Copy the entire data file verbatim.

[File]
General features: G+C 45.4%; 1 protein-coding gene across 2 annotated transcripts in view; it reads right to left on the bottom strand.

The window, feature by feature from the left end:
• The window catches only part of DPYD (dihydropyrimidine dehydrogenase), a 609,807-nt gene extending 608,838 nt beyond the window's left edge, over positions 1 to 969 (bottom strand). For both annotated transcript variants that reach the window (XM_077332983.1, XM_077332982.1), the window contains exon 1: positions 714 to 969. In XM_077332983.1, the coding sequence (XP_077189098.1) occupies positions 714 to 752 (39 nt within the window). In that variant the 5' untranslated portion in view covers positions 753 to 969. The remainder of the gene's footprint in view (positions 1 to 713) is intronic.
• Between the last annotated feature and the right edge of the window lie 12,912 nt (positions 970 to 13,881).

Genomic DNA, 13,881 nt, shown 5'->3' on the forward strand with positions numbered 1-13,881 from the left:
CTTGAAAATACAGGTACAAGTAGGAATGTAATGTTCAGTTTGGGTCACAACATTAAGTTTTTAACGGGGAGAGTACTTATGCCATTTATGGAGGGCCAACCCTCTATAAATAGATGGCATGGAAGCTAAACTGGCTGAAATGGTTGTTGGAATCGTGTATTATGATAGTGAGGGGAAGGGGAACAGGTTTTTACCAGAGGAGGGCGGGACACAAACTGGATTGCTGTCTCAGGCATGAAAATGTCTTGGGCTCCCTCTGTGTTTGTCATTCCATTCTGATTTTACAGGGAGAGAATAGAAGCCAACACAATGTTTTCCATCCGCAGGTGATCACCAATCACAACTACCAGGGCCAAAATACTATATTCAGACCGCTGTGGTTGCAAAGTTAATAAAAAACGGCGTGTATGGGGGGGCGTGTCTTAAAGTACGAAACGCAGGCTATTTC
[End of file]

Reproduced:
General features: G+C 45.4%; 1 protein-coding gene across 2 annotated transcripts in view; it reads right to left on the bottom strand.

The window, feature by feature from the left end:
• The window catches only part of DPYD (dihydropyrimidine dehydrogenase), a 609,807-nt gene extending 608,838 nt beyond the window's left edge, over positions 1 to 969 (bottom strand). For both annotated transcript variants that reach the window (XM_077332983.1, XM_077332982.1), the window contains exon 1: positions 714 to 969. In XM_077332983.1, the coding sequence (XP_077189098.1) occupies positions 714 to 752 (39 nt within the window). In that variant the 5' untranslated portion in view covers positions 753 to 969. The remainder of the gene's footprint in view (positions 1 to 713) is intronic.
• Between the last annotated feature and the right edge of the window lie 12,912 nt (positions 970 to 13,881).

Genomic DNA, 13,881 nt, shown 5'->3' on the forward strand with positions numbered 1-13,881 from the left:
CTTGAAAATACAGGTACAAGTAGGAATGTAATGTTCAGTTTGGGTCACAACATTAAGTTTTTAACGGGGAGAGTACTTATGCCATTTATGGAGGGCCAACCCTCTATAAATAGATGGCATGGAAGCTAAACTGGCTGAAATGGTTGTTGGAATCGTGTATTATGATAGTGAGGGGAAGGGGAACAGGTTTTTACCAGAGGAGGGCGGGACACAAACTGGATTGCTGTCTCAGGCATGAAAATGTCTTGGGCTCCCTCTGTGTTTGTCATTCCATTCTGATTTTACAGGGAGAGAATAGAAGCCAACACAATGTTTTCCATCCGCAGGTGATCACCAATCACAACTACCAGGGCCAAAATACTATATTCAGACCGCTGTGGTTGCAAAGTTAATAAAAAACGGCGTGTATGGGGGGGCGTGTCTTAAAGTACGAAACGCAGGCTATTTC